" You people, who are you mistaking me for?"
All of them spoke in turn:
"There is no question of us mistaking you for someone else. This morning, our Guru told us: "Today, a person with good karma will arrive here, having come all the way from Tibet. All of you, go out to welcome him,' and you have arrived indeed. Now please come up, this way."
Next, from one rocky edge they started climbing. High above a white boulder that looked like a sleeping elephant, there was a narrow green valley, most inspiring, where all kinds of flowers bloomed and where one river with many riverlets was flowing down. Birdsong was all-pervading and the area was surrounded with dense forests. In the center of one pure, isolated clearing stood the Guru's thatched house. And he met the Guru, presented him with the seven silken scarves he had brought with him as a respectful offering. The Guru spoke:
" I would've been delighted if you would've come last year. How come you didn't arrive before?"
" The right circumstances didn't come about. Please allow me now to request from you the profound instructions," thus he asked. The Guru spoke:
" Alright then, let's get started! For the initiation fee, whatever you possess, offer it!"
He offered [some of] the ounces of gold previously acquired, but the Guru again spoke: "I you have anything more, offer it!"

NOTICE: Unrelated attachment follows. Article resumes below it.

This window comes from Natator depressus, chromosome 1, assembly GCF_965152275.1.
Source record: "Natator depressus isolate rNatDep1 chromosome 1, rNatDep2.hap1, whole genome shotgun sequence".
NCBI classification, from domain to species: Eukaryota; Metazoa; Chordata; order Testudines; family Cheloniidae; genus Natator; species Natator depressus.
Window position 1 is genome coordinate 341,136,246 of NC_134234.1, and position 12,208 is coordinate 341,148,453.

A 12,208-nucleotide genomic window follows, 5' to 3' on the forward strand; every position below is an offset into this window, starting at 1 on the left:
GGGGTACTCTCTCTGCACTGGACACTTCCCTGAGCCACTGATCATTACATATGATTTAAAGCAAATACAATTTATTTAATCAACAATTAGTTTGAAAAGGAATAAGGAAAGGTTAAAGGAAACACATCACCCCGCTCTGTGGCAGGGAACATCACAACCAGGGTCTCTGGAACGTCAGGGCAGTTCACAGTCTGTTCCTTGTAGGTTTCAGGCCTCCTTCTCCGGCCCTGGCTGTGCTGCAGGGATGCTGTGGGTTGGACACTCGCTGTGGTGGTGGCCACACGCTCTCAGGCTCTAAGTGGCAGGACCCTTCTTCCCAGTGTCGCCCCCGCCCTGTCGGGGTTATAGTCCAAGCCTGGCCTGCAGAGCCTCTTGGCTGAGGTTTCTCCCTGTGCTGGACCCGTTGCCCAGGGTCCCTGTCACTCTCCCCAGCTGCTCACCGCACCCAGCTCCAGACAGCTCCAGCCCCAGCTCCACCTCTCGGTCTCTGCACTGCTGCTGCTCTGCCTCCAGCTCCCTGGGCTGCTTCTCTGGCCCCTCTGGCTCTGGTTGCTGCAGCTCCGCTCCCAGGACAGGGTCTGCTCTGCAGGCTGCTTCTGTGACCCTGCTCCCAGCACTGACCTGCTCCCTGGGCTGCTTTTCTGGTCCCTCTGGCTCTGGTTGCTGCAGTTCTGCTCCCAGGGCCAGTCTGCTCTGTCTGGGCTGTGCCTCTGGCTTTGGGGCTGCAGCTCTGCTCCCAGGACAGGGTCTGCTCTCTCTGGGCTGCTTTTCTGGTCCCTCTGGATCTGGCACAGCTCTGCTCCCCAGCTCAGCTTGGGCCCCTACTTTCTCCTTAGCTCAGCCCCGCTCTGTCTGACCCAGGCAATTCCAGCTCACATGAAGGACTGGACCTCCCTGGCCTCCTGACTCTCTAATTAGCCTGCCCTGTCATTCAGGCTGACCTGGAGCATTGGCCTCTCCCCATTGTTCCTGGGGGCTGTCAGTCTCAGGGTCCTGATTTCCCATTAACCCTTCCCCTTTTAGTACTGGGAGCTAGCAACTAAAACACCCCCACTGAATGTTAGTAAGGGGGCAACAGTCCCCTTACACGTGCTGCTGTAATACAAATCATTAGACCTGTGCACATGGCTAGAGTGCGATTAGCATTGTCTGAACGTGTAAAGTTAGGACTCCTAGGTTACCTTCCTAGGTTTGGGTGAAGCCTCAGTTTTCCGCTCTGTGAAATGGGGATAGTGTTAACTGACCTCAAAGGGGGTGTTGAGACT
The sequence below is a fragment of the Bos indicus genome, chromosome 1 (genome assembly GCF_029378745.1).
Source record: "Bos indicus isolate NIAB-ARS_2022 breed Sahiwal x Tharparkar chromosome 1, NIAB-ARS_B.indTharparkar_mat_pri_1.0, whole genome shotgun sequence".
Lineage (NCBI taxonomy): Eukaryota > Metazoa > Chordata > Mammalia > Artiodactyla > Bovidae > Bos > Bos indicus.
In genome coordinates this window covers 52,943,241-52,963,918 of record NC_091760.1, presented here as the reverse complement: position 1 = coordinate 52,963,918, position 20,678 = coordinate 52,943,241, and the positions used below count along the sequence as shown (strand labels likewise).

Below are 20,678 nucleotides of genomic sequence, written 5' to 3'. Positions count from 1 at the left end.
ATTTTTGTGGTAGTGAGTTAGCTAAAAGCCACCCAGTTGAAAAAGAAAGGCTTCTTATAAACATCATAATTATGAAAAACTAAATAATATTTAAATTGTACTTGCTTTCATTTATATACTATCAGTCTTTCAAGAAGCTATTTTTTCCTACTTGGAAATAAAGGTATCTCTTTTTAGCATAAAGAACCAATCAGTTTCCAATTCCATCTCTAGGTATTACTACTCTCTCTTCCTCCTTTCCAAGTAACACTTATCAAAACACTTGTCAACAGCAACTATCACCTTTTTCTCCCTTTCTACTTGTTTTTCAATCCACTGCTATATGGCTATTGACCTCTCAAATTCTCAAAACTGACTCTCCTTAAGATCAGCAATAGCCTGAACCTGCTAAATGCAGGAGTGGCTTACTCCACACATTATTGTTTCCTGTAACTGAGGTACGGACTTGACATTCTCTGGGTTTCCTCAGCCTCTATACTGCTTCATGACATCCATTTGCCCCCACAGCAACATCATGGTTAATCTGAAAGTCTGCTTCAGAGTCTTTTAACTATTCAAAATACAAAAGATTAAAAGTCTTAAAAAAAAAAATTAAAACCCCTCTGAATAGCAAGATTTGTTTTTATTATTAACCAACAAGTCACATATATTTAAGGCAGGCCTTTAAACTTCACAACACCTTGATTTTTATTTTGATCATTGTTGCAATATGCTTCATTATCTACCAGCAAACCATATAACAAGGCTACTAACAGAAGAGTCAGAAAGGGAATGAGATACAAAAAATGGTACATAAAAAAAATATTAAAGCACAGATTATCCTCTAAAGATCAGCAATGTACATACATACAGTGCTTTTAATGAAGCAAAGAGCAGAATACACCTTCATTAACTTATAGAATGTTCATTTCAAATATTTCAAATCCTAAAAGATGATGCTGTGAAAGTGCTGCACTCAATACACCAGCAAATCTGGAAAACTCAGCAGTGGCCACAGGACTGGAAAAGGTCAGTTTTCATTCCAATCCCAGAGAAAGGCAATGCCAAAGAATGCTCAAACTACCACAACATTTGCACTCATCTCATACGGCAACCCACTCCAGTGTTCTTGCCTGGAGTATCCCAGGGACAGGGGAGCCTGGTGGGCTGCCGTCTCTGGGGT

Vajra-kirit took off his clothes and offered these too, only to hear the a Guru repeat:
" Offer something more!"
"Body, speech and mind I offer, " he spoke in supplication and the Guru was pleased with him: 'The faith of Tibet (It is a well-known fact) is strong, knows no turning back."
He then continued, "For the performance of the empowerment, prepare a Circle of the Multitudes (gana-chakra) ritual banquet, " and he rendered back 'the golds'.
For a value of three ounces of gold, Vajra-kirti arranged a ritual gana-chakra feast, and seven ounces he presented as the initiation fee while formally requesting the instructions. He was granted the empowerment of the Indestructible Boar Lady, Shri Vakra-Varahi, together with the (Root) Tantra, the means of realization (sadhana), the activities and the gana-chakra-all of these he received in their entirety. From many other Newari panditas and realization yogins he received a large number of teachings on the Dharma.
(D, 14-16=P, 13-15)
Encounter with a Tirthika sorcerer